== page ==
Famous photographers use a variety of cameras, from high-end DSLRs to compact point-and-shoot models. While some photographers have a preference for a particular brand or model, others are more open to using whatever camera is available.
Some of the most popular cameras used by famous photographers include the Canon EOS 5 d Mark III, Nikon D810, and Sony Alpha A7R II. These cameras offer a variety of features that appeal to professional photographers, including high image quality, advanced autofocus systems, and robust video capabilities.
While the type of camera used by a photographer is important, it is ultimately secondary to their skill and vision. A great photograph can be taken with any type of camera, as long as the photographer knows how to use it effectively.
Gordon Parks. Known Cameras: Voigtlander Brilliant and Nikon F2
Parks was an African-American photographer, musician, writer and film director. He is best known for his work for Life magazine and as the director of the 1971 film Shaft.
Gordon Parks was born in Fort Scott, Kansas, on November 30, 1912. His father was a railroad porter and his mother a homemaker. Parks had four brothers and sisters; two died in infancy. When Parks was fifteen years old, his father died, and he moved with his mother to live with relatives in St. Paul, Minnesota.
Parks began taking photographs while working as a waiter at a Minneapolis hotel where he had also found employment as a piano player in the hotel’s lounge. A photograph he took of the hotel’s kitchen help won first prize in an amateur contest sponsored by Minnesta’s leading daily newspaper, The Minneapolis Star Tribune. This led to a part-time job at the newspaper as a freelance photographer. He later recalled that “I really didn’t know too much about photography”, but that didn’t stop him from selling further pictures to other newspapers such as The Chicago Defender and Opportunity magazine. In 1934 Gordon Parks enrolled in Washington State University on scholarship with hopes of becoming either “a musician or composer”. After spending one semester there however he left school due to financial difficulties.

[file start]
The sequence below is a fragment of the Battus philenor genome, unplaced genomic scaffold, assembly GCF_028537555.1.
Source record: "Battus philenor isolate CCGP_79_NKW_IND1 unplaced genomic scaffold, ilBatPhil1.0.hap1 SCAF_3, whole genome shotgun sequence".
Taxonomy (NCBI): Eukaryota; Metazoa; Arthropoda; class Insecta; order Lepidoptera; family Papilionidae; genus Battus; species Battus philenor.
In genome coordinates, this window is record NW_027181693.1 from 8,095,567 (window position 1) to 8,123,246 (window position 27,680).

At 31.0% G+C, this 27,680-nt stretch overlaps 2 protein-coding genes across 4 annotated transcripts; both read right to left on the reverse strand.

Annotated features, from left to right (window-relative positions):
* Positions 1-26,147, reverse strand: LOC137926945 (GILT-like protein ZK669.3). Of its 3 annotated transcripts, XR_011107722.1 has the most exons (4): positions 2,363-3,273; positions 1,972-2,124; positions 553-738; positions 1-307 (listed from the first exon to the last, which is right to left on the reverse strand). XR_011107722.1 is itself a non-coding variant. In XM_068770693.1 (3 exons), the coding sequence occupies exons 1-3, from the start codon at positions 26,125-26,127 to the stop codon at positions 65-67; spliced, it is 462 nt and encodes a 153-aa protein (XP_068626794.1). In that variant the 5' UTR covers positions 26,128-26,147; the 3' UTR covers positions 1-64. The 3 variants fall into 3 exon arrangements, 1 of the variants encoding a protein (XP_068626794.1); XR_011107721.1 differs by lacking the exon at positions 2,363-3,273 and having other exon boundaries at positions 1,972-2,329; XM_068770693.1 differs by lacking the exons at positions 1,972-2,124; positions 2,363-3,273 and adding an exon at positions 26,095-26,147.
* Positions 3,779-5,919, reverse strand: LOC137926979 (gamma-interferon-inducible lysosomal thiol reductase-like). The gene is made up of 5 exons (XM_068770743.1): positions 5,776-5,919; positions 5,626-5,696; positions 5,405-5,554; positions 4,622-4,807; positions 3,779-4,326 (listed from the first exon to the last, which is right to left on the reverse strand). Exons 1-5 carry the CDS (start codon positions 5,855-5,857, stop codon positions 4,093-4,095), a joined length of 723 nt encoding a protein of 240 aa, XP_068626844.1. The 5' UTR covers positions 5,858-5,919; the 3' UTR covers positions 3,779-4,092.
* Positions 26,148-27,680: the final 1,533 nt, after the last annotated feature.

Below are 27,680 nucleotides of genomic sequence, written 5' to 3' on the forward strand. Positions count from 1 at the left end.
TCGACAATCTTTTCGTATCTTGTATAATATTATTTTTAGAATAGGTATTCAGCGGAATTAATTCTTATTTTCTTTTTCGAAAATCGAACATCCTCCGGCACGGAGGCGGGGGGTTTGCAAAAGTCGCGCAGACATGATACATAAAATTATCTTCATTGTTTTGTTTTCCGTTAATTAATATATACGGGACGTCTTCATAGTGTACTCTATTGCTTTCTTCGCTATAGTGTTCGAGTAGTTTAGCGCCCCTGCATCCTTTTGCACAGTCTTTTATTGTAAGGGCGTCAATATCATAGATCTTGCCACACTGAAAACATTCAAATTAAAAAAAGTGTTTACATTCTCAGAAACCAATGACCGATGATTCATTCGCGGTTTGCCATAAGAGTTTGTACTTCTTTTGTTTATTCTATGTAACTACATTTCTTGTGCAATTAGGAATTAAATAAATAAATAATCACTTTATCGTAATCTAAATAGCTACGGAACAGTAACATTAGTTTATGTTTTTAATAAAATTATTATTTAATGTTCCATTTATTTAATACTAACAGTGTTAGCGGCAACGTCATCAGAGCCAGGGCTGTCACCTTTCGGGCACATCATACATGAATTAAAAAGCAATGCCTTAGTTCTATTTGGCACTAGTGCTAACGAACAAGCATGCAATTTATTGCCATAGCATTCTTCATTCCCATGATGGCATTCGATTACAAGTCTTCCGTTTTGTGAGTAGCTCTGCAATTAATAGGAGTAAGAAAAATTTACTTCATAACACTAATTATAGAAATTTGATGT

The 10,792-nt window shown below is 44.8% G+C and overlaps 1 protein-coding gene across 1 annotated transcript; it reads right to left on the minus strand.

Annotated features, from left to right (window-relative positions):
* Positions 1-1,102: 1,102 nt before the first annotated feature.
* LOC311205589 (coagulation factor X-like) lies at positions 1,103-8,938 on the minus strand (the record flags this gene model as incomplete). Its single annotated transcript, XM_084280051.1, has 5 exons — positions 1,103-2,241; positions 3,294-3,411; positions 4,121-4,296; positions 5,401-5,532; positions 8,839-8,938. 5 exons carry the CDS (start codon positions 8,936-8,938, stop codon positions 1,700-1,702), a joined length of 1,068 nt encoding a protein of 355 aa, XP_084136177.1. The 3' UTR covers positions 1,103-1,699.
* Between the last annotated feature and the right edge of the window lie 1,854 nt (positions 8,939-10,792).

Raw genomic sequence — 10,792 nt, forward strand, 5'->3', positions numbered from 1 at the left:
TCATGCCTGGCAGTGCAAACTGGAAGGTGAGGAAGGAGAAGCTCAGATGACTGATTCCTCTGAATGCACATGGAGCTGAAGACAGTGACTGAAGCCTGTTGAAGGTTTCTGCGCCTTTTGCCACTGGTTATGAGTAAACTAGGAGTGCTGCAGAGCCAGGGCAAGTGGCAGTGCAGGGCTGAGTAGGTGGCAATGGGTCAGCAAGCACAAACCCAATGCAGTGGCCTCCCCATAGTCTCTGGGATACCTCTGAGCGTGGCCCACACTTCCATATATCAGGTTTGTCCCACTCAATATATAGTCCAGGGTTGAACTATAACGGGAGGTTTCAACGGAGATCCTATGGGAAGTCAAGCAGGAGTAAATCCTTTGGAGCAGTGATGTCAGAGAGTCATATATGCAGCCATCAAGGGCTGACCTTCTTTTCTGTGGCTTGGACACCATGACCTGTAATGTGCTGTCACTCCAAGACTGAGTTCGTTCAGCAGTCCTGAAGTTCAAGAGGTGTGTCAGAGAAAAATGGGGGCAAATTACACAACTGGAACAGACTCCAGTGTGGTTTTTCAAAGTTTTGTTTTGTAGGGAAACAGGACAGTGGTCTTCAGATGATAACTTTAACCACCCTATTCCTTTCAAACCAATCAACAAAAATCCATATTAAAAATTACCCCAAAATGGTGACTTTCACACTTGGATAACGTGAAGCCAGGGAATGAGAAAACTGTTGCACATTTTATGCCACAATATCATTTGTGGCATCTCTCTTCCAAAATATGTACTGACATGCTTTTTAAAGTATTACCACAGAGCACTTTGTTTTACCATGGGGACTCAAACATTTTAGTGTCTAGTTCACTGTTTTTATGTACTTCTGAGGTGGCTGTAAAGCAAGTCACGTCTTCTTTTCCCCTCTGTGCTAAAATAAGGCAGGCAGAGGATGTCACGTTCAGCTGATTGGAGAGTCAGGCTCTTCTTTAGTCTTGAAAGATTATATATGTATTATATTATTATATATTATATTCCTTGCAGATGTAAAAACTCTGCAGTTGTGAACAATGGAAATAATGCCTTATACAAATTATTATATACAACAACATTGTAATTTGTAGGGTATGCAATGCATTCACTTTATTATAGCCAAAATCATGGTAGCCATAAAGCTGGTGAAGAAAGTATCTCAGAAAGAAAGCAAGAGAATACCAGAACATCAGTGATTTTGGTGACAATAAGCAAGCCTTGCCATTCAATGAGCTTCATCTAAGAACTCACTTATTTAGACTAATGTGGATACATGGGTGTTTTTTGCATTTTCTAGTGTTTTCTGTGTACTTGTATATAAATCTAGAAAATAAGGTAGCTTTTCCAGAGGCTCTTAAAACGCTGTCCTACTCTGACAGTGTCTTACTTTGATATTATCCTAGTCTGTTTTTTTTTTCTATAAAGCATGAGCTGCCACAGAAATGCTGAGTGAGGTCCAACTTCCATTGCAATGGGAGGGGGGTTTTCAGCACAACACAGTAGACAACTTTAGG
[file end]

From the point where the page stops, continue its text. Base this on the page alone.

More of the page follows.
Parks then moved to Chicago where he worked various odd jobs before once again turning to photography. It was here that he met Ella Watson, an African American cleaning woman who posed for one of his most famous photographs entitled American Gothic. The photo depicted Watson standing stiffly before an American flag with a broom in hand; it became an icon of America during the Great Depression era.
Diane Arbus. Known Cameras: 35 m m Nikon, a twin-lens reflex Rolleiflex, and a twin-lens reflex Mamiya
Diane Arbus was an American photographer who is best known for her controversial and often disturbing images of marginalized groups such as the mentally ill, circus freaks, and transvestites. Her work challenges traditional notions of beauty and forces the viewer to confront their own prejudices.
Arbus began her career as a fashion photographer for magazines such as Harper’s Bazaar. However, she quickly became dissatisfied with the artificiality of the fashion world and began to explore more personal themes in her work. In 1956, she encountered the work of Robert Frank and was deeply affected by his use of everyday subjects to explore larger issues of human existence. Inspired by Frank’s example, Arbus began to photograph people on the fringes of society whom she felt were neglected by mainstream culture.